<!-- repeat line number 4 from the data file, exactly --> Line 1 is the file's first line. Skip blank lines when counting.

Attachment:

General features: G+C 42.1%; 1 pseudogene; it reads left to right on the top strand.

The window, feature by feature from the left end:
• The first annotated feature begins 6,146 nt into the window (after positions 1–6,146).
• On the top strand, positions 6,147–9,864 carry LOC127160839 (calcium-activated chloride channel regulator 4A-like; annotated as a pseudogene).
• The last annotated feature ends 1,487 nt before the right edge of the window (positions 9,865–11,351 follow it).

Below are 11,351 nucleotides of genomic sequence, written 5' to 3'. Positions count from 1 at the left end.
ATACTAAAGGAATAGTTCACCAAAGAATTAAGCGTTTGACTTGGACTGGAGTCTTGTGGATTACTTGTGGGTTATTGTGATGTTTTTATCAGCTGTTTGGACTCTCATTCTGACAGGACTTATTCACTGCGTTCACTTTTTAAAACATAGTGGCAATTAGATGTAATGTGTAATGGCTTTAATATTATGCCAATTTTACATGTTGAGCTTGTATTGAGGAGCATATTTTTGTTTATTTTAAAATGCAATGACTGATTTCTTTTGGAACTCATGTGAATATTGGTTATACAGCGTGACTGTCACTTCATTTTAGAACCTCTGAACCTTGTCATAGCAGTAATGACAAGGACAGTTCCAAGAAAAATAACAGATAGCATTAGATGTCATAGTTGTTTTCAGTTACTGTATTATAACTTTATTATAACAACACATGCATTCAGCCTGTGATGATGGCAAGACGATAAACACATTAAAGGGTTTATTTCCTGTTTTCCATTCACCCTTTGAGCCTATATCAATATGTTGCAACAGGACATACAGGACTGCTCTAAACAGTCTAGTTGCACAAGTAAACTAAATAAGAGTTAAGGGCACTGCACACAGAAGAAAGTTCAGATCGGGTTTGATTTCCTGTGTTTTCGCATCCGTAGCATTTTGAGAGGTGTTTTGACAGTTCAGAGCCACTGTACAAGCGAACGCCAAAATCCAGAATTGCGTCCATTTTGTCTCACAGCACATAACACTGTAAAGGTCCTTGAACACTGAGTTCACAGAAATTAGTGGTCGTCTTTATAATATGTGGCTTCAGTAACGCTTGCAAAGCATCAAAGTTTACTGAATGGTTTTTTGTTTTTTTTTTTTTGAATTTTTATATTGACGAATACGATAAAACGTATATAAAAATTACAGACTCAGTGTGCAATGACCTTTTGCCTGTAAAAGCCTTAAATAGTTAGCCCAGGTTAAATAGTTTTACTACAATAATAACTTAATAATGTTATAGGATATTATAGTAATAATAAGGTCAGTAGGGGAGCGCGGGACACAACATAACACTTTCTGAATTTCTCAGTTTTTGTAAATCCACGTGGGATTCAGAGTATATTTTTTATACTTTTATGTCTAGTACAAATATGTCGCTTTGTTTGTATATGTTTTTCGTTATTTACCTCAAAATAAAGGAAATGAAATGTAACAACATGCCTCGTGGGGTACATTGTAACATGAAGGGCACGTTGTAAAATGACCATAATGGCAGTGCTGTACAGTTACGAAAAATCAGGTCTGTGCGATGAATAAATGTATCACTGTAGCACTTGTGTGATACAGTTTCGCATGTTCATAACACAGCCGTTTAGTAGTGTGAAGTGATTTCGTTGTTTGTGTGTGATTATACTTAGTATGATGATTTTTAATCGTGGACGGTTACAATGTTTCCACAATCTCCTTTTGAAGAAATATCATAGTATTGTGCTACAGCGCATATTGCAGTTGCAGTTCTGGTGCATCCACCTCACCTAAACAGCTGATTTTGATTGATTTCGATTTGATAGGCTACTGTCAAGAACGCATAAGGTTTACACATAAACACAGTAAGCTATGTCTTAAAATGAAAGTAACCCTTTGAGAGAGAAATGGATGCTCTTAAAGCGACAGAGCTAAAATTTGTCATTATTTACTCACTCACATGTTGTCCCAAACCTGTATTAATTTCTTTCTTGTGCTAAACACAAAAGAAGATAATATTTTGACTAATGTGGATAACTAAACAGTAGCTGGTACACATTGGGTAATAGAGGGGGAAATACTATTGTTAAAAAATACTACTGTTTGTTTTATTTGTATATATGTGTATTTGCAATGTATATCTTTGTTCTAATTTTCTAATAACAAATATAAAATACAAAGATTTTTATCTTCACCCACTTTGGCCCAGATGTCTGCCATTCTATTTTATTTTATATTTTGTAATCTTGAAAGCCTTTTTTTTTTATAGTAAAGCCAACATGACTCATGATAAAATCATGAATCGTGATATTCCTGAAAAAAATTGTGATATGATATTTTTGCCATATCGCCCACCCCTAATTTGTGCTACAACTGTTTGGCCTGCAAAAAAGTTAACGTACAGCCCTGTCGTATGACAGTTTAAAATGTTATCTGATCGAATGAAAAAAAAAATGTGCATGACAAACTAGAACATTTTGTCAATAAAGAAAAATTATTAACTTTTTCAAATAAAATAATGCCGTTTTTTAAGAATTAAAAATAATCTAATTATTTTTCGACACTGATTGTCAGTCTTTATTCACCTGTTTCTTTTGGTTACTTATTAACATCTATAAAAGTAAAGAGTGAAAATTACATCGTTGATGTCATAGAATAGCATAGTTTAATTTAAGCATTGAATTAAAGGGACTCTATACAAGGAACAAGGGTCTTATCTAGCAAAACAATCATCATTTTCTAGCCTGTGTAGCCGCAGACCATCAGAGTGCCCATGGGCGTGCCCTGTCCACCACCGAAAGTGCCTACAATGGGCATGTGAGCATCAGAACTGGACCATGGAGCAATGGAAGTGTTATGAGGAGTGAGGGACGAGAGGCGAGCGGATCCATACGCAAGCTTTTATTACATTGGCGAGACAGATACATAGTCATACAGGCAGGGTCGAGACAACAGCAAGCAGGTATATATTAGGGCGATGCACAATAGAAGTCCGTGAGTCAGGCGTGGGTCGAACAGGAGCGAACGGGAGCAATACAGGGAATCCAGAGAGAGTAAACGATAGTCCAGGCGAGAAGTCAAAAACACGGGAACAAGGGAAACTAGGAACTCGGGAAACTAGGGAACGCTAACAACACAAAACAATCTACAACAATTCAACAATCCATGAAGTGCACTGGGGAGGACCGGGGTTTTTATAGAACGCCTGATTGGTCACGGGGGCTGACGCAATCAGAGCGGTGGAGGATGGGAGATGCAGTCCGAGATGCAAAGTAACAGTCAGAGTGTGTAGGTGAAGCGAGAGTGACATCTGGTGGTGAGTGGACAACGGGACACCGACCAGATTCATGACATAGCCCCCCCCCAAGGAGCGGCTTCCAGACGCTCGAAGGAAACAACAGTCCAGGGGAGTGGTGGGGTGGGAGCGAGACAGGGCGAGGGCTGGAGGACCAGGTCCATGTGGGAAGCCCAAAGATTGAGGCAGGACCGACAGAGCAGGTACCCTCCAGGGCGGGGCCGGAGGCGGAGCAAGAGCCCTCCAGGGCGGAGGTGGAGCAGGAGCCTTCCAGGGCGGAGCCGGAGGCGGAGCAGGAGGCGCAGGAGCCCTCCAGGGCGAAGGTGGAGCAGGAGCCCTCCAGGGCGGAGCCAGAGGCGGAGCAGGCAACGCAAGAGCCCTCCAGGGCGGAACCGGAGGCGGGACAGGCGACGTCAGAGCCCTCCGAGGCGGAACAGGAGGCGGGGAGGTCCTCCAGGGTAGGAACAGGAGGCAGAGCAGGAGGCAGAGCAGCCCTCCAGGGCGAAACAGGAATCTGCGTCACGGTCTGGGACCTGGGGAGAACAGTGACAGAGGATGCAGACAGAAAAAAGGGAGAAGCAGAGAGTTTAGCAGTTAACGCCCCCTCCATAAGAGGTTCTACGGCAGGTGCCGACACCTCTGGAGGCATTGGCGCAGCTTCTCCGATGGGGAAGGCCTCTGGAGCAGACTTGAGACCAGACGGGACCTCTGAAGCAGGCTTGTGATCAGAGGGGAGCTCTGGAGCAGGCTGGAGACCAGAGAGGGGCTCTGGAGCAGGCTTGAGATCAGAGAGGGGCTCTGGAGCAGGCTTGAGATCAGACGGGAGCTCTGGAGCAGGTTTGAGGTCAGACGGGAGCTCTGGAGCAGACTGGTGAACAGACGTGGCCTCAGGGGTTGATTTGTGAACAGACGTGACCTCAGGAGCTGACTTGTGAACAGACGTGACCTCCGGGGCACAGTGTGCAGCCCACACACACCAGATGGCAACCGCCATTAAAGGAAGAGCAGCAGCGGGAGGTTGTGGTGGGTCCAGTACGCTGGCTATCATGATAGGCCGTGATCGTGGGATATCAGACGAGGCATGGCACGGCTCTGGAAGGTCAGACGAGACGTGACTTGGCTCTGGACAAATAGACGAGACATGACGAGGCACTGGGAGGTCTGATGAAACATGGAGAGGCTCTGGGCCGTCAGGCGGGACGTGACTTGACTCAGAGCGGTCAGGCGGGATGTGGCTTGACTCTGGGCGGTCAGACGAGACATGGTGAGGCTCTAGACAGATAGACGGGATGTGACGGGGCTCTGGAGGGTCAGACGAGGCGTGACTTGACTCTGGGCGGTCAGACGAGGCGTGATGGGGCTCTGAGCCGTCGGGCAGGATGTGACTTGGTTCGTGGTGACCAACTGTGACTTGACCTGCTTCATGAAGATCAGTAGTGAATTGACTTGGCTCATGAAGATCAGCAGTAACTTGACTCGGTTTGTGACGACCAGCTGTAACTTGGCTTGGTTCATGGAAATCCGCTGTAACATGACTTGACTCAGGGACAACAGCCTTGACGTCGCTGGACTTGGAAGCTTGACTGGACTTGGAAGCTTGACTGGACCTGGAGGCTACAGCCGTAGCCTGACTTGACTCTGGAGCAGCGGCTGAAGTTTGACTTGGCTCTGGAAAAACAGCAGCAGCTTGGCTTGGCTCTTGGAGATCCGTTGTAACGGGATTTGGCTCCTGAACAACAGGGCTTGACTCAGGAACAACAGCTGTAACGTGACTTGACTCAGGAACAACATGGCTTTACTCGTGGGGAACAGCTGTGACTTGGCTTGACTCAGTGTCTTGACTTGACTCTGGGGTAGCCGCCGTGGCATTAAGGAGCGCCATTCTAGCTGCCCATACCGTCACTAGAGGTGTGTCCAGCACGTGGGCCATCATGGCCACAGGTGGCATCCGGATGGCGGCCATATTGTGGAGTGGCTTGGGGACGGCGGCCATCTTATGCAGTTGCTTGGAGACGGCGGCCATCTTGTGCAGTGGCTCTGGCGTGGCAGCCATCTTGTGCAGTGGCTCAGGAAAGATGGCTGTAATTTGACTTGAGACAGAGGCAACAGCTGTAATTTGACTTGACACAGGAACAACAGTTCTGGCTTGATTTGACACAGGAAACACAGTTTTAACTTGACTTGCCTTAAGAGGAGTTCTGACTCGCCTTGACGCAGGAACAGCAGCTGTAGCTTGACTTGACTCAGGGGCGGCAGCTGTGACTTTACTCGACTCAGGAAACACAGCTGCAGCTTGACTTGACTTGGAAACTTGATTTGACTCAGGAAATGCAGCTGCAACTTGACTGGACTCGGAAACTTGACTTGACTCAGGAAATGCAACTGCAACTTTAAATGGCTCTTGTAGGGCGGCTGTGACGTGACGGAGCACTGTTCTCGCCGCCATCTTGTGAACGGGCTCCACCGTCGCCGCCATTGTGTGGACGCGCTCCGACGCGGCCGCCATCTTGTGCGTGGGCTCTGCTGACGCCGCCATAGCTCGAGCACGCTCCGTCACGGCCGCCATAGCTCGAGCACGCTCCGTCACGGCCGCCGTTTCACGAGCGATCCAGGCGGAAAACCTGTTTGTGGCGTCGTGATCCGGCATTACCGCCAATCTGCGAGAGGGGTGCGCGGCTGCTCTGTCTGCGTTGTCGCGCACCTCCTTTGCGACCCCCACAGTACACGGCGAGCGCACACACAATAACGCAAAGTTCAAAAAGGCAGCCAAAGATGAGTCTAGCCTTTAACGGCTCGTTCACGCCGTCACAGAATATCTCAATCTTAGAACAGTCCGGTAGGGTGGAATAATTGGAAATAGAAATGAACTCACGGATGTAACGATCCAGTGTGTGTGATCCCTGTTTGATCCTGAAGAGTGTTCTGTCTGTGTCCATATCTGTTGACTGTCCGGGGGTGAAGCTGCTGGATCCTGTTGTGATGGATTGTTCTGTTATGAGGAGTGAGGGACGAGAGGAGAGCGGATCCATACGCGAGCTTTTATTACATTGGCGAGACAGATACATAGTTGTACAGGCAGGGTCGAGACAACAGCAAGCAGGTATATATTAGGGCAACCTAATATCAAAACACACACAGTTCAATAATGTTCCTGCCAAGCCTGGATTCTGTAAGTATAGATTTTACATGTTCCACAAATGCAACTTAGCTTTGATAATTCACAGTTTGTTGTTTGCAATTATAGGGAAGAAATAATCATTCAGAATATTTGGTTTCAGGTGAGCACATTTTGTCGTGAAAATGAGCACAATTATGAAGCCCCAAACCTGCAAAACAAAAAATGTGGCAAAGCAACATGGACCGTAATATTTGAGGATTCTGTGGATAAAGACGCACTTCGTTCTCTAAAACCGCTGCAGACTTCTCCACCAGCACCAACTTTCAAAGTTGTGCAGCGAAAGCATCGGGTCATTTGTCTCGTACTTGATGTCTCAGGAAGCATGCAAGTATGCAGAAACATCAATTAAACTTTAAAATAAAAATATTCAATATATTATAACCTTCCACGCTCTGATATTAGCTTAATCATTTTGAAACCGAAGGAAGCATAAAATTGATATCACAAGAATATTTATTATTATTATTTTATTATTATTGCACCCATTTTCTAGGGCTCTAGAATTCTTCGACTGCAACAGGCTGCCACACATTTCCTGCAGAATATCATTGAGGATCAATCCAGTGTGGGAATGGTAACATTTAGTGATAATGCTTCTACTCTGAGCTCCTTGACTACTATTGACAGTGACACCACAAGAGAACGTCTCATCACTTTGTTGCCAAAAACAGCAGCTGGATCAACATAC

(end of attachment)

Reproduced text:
• On the top strand, positions 6,147–9,864 carry LOC127160839 (calcium-activated chloride channel regulator 4A-like; annotated as a pseudogene).